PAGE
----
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When it comes to
purchasing a coffee maker, there is no shortage of choices. There
are a number of different brands, styles and types available on the
market with various options that are sure to meet the different
needs of consumers. Among the different types of coffee makers
available today are the drip, the vacuum and the percolator.
The drip coffee maker is the most popular of the different types of
coffee makers available. It works by dripping hot water over ground
coffee contained in a filter. The coffee is collected in a carafe
that sits on a warming plate. Many of these machines are equipped
with programmable timers that turn the machine on and off at a
specified time set by the user. They are available with various
types of carafes including thermal, glass, stainless steel and
individual travel mugs that range in size from one to 14 cups. Drip
coffee makers are available in simple, inexpensive varieties as well
as sophisticated, high-priced varieties, including features such as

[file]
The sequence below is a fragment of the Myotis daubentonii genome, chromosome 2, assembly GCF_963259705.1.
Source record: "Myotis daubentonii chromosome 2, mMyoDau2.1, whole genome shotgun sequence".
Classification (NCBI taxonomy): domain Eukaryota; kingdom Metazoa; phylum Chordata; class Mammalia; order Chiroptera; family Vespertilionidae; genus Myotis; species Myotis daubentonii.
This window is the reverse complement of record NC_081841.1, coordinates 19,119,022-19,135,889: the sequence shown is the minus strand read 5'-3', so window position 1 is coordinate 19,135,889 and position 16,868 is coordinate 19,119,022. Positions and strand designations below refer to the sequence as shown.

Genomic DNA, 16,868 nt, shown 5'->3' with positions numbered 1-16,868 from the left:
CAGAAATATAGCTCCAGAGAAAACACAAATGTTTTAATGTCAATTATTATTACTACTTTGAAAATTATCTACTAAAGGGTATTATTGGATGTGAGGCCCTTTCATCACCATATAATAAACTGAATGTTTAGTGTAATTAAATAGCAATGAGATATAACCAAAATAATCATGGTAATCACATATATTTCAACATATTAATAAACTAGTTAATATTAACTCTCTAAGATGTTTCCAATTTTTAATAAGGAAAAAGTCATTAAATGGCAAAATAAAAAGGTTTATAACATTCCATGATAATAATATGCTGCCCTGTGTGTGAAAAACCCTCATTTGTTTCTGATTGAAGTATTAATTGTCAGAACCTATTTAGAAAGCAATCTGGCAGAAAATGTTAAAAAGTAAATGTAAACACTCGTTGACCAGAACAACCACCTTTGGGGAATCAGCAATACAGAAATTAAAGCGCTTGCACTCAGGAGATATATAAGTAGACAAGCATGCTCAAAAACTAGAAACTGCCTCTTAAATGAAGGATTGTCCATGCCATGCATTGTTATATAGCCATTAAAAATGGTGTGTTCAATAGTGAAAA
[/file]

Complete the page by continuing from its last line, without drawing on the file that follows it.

built-in water filtration systems, built-in grinding mechanisms and
permanent gold filters.
The vacuum coffee maker consists of an upper and a lower glass pot
as well as a siphon tube and a filter. When the water in the lower
pot is heated, it travels through the siphon tube into the top pot
where the coffee grounds are contained. After the coffee maker is
removed from its heat source, the hot water travels back down to the
bottom pot through a filter. The coffee is then served from the
bottom pot. The vacuum coffee maker was very popular from the
nineteenth to the mid-twentieth century. These machines are still
available for purchase at selected stores and on-line.
Coffee percolators consist of a bottom chamber, a small tube and a
top chamber. When the water in the bottom chamber boils, it rises
through the tube into the top chamber in which the coffee grounds
are contained. The water is then filtered through a sieve and falls
back to the bottom chamber. This process causes a gurgling sound.
When the gurgling stops, the coffee is ready to be served. These
coffee makers are available in electric as well as stove top
versions. According to some coffee experts, this method of brewing
coffee results in overextraction due to the high temperature of the
water, causing the coffee to taste bitter.